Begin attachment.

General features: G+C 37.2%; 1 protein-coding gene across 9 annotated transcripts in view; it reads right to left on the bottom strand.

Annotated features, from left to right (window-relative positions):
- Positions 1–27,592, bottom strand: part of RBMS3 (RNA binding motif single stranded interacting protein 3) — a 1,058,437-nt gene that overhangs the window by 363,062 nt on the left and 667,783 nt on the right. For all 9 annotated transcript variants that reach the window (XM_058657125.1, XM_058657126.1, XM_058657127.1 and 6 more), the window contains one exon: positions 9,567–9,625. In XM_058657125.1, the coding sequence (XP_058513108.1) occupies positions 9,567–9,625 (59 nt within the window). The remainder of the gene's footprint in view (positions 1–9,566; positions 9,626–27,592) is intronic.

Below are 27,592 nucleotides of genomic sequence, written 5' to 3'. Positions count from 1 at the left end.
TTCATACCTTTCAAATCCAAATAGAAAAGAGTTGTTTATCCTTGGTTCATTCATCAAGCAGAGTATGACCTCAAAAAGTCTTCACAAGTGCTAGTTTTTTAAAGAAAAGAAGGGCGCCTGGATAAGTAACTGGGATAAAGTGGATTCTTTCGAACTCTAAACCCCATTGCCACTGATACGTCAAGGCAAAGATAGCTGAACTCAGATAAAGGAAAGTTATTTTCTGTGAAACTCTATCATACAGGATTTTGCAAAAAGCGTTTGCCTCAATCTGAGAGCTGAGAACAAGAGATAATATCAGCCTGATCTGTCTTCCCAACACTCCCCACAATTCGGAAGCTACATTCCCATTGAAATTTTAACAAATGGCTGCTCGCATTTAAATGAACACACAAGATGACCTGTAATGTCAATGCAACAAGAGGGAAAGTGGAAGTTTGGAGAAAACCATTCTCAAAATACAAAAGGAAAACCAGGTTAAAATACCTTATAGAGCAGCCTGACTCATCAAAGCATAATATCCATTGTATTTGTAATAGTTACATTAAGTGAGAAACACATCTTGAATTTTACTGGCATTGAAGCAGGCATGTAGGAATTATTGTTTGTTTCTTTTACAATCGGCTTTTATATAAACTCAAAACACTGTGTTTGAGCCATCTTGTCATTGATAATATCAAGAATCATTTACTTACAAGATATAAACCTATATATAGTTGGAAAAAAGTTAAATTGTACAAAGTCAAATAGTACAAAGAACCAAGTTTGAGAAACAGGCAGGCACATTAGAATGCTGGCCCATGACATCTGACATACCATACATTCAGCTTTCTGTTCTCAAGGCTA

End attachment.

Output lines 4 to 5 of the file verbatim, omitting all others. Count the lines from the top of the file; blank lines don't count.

Below are 27,592 nucleotides of genomic sequence, written 5' to 3'. Positions count from 1 at the left end.
TTCATACCTTTCAAATCCAAATAGAAAAGAGTTGTTTATCCTTGGTTCATTCATCAAGCAGAGTATGACCTCAAAAAGTCTTCACAAGTGCTAGTTTTTTAAAGAAAAGAAGGGCGCCTGGATAAGTAACTGGGATAAAGTGGATTCTTTCGAACTCTAAACCCCATTGCCACTGATACGTCAAGGCAAAGATAGCTGAACTCAGATAAAGGAAAGTTATTTTCTGTGAAACTCTATCATACAGGATTTTGCAAAAAGCGTTTGCCTCAATCTGAGAGCTGAGAACAAGAGATAATATCAGCCTGATCTGTCTTCCCAACACTCCCCACAATTCGGAAGCTACATTCCCATTGAAATTTTAACAAATGGCTGCTCGCATTTAAATGAACACACAAGATGACCTGTAATGTCAATGCAACAAGAGGGAAAGTGGAAGTTTGGAGAAAACCATTCTCAAAATACAAAAGGAAAACCAGGTTAAAATACCTTATAGAGCAGCCTGACTCATCAAAGCATAATATCCATTGTATTTGTAATAGTTACATTAAGTGAGAAACACATCTTGAATTTTACTGGCATTGAAGCAGGCATGTAGGAATTATTGTTTGTTTCTTTTACAATCGGCTTTTATATAAACTCAAAACACTGTGTTTGAGCCATCTTGTCATTGATAATATCAAGAATCATTTACTTACAAGATATAAACCTATATATAGTTGGAAAAAAGTTAAATTGTACAAAGTCAAATAGTACAAAGAACCAAGTTTGAGAAACAGGCAGGCACATTAGAATGCTGGCCCATGACATCTGACATACCATACATTCAGCTTTCTGTTCTCAAGGCTA